INDIANAPOLIS — Chad Kelly was looking for an escape.
The focus of Wednesday's practice at the Indiana Farm Bureau Football Center was on the red zone, and the defense had each of Kelly's receivers locked up.
So the former Ole Miss star took off from the pocket. He headed toward the sideline then cut into the corner of the end zone without being touched by a defensive player.
But there was no celebration.
Kelly simply flipped the ball toward a trainer and jogged back into the huddle.
He knows these are not the moments that count. This rushing touchdown was far easier on a cloudy May afternoon while wearing a red no-contact jersey than even a fourth-quarter drive in the preseason in August will be.
But it's a start.
And that's all Kelly is asking for.
The troubled quarterback was arrested on a trespassing charge in October and subsequently released by the Denver Broncos. He spent the intevening months living in his parents' basement in Buffalo, N.Y., and waiting for another shot in the NFL.
The Indianapolis Colts provided it after a promising performance during a tryout at the rookie mini-camp three weeks ago.
The offer comes with no promises — not even a roster spot is guaranteed on a team that rarely has carried three quarterbacks during the regular season — but Kelly isn't complaining.
He met with the local media for the first time after Wednesday's practice, and he appeared remorseful.
Kelly has been humbled by his transgressions, and he's anxious for a new beginning.
“To sit at home and kind of see those guys last year out there playing on the football field and going from being the first guy in the building to the last guy out and now you are sitting at home not doing anything. You are on your time, it’s just like, 'Man, this is wild.'” Kelly said. “So I am very thankful for this opportunity to have these coaches and these players around here and a support staff to kind of make me be a better person on and off the field. I truly see that it’s a genuine thing around here.”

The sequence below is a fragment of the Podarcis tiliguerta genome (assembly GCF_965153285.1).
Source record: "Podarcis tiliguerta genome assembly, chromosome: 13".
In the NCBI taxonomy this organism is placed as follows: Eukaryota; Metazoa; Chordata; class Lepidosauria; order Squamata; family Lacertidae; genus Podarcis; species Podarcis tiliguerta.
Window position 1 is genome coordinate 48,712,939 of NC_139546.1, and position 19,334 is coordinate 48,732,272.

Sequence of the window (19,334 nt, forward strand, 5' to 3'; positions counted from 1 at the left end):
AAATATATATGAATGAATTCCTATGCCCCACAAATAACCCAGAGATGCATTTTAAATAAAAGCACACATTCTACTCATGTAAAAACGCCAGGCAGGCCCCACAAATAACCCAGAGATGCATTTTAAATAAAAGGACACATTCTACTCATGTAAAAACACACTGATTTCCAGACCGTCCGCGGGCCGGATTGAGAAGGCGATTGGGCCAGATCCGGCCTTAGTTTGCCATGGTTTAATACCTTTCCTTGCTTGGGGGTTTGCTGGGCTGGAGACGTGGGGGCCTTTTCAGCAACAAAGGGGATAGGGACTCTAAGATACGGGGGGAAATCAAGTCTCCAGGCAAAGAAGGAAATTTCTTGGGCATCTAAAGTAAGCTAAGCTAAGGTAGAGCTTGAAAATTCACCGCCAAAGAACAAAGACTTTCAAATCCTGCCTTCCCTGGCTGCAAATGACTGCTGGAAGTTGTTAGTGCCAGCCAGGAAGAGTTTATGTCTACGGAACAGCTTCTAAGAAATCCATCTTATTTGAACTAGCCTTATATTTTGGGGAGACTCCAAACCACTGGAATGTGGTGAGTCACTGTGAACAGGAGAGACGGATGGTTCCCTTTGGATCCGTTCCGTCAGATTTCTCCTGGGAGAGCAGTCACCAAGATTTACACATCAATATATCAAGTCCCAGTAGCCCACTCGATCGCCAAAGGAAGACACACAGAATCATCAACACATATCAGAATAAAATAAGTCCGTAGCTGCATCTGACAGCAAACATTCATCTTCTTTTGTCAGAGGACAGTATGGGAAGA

Colts head coach Frank Reich likes what he's seen so far.
Reich spent 10 seasons backing up Kelly's uncle Jim with the Buffalo Bills. While that relationship might have helped Kelly get a foot in the door, it means nothing as he competes for a spot behind starter Andrew Luck and backup Jacoby Brissett.
Reich has seen growth from Kelly since those early days during the rookie mini-camp, and he believes the 25-year-old has some traits that could help him succeed in the league.
“I think Chad moves well,” Reich said. “He can throw on the run and then when he moves in the pocket, I think he’s got some natural movement instincts and can deliver the ball from different arm angles. He has played a lot of football. He has played a lot of football for his age and thrown a lot of balls.”
Kelly also understands he's got a lot of work to do to earn back trust.
The Broncos took a chance on him as the final pick of the 2017 draft, and he showed promise as the team continued its search for a successor to Peyton Manning.
The arrest brought to mind the troubles that followed Kelly from Clemson to East Mississippi Community College and on to Ole Miss, and Denver severed the relationship.
It's the quarterback's job now to prove he's defeated his demons and is ready to start fulfilling some of his on-field potential.
“I think at the end of the day you just have to put in enough work for those guys to trust you because it’s going to take some time, of course, because there have been things that have happened in the past,” Kelly said. “But I am up for the challenge to prove to these guys that I am dedicated to this. I want to do whatever I have to do to be a great teammate, a great leader because that’s what quarterbacks do.”